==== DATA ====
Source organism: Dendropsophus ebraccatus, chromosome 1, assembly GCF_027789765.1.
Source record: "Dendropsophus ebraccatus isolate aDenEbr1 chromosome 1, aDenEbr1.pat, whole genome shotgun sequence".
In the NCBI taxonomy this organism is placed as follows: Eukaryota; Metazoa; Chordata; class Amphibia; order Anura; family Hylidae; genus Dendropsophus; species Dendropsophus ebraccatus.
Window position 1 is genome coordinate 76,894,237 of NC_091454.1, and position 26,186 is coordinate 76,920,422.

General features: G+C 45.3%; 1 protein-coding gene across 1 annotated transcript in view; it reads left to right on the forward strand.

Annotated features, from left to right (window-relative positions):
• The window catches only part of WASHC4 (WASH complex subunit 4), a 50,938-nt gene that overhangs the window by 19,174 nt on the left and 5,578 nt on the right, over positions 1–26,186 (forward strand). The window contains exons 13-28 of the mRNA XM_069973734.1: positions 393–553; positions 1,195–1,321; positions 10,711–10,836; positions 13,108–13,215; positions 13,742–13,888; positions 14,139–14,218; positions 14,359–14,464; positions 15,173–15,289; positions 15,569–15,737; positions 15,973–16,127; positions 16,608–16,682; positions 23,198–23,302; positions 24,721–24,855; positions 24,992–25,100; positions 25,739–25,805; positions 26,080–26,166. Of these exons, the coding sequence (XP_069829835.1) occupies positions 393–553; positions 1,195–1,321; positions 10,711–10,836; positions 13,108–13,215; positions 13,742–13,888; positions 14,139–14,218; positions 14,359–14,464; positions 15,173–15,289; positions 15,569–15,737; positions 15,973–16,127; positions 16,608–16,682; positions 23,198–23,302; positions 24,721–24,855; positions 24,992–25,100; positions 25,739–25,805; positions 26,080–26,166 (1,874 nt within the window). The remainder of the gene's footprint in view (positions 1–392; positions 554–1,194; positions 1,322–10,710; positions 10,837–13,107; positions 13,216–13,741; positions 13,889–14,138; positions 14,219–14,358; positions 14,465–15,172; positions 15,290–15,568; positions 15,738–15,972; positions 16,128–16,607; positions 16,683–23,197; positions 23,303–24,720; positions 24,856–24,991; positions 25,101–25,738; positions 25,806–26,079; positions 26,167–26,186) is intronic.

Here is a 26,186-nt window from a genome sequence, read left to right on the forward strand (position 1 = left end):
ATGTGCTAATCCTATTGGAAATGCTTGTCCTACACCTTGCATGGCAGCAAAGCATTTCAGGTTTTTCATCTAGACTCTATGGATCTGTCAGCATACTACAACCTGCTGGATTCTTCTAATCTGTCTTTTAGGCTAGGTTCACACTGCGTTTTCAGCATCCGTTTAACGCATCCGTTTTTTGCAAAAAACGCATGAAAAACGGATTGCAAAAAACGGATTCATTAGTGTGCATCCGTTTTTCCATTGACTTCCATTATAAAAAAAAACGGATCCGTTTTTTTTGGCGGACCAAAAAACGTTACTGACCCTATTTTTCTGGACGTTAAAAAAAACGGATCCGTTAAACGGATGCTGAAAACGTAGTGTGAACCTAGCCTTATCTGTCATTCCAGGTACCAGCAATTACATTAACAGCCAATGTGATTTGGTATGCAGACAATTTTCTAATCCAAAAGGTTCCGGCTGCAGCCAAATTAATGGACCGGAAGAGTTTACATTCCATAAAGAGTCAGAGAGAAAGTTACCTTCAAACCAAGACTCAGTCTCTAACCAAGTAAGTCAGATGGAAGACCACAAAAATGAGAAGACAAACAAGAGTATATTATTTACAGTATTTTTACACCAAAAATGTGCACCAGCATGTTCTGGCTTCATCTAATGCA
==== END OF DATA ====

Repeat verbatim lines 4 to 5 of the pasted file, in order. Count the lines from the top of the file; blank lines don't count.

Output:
Window position 1 is genome coordinate 76,894,237 of NC_091454.1, and position 26,186 is coordinate 76,920,422.

General features: G+C 45.3%; 1 protein-coding gene across 1 annotated transcript in view; it reads left to right on the forward strand.